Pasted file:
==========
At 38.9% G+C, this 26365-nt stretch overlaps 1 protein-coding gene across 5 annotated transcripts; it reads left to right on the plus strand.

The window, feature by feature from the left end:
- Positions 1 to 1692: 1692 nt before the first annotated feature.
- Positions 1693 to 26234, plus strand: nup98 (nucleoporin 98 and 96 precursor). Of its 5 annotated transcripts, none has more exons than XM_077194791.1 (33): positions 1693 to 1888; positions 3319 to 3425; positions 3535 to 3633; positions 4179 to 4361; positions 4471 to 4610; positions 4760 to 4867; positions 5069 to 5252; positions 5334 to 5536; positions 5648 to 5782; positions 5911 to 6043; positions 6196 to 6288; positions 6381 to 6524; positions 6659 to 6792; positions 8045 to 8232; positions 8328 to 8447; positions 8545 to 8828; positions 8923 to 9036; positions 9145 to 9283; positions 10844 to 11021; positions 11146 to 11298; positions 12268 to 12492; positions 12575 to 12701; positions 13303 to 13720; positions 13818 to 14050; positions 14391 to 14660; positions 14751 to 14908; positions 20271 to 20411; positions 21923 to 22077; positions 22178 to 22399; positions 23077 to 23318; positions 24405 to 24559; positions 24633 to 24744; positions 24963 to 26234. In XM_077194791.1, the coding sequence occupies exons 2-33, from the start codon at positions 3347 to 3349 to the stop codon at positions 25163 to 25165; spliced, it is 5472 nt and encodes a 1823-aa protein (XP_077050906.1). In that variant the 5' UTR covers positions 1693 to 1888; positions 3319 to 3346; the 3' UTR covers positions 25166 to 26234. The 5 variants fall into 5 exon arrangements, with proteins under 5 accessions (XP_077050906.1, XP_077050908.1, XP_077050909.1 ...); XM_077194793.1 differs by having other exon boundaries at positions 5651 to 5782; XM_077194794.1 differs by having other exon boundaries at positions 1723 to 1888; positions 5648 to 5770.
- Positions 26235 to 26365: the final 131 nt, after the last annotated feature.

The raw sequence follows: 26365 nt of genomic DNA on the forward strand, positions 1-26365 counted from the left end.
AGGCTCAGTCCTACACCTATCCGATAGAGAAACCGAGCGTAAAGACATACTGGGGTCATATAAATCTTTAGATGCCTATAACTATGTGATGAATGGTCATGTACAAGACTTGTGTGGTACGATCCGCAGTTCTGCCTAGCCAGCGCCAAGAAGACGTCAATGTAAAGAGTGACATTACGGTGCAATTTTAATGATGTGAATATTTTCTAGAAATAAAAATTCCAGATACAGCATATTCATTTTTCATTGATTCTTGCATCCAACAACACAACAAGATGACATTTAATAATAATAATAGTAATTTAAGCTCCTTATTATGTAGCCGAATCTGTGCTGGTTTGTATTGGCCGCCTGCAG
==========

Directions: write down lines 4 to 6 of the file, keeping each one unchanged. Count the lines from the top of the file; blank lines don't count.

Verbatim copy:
- Positions 1693 to 26234, plus strand: nup98 (nucleoporin 98 and 96 precursor). Of its 5 annotated transcripts, none has more exons than XM_077194791.1 (33): positions 1693 to 1888; positions 3319 to 3425; positions 3535 to 3633; positions 4179 to 4361; positions 4471 to 4610; positions 4760 to 4867; positions 5069 to 5252; positions 5334 to 5536; positions 5648 to 5782; positions 5911 to 6043; positions 6196 to 6288; positions 6381 to 6524; positions 6659 to 6792; positions 8045 to 8232; positions 8328 to 8447; positions 8545 to 8828; positions 8923 to 9036; positions 9145 to 9283; positions 10844 to 11021; positions 11146 to 11298; positions 12268 to 12492; positions 12575 to 12701; positions 13303 to 13720; positions 13818 to 14050; positions 14391 to 14660; positions 14751 to 14908; positions 20271 to 20411; positions 21923 to 22077; positions 22178 to 22399; positions 23077 to 23318; positions 24405 to 24559; positions 24633 to 24744; positions 24963 to 26234. In XM_077194791.1, the coding sequence occupies exons 2-33, from the start codon at positions 3347 to 3349 to the stop codon at positions 25163 to 25165; spliced, it is 5472 nt and encodes a 1823-aa protein (XP_077050906.1). In that variant the 5' UTR covers positions 1693 to 1888; positions 3319 to 3346; the 3' UTR covers positions 25166 to 26234. The 5 variants fall into 5 exon arrangements, with proteins under 5 accessions (XP_077050906.1, XP_077050908.1, XP_077050909.1 ...); XM_077194793.1 differs by having other exon boundaries at positions 5651 to 5782; XM_077194794.1 differs by having other exon boundaries at positions 1723 to 1888; positions 5648 to 5770.
- Positions 26235 to 26365: the final 131 nt, after the last annotated feature.

The raw sequence follows: 26365 nt of genomic DNA on the forward strand, positions 1-26365 counted from the left end.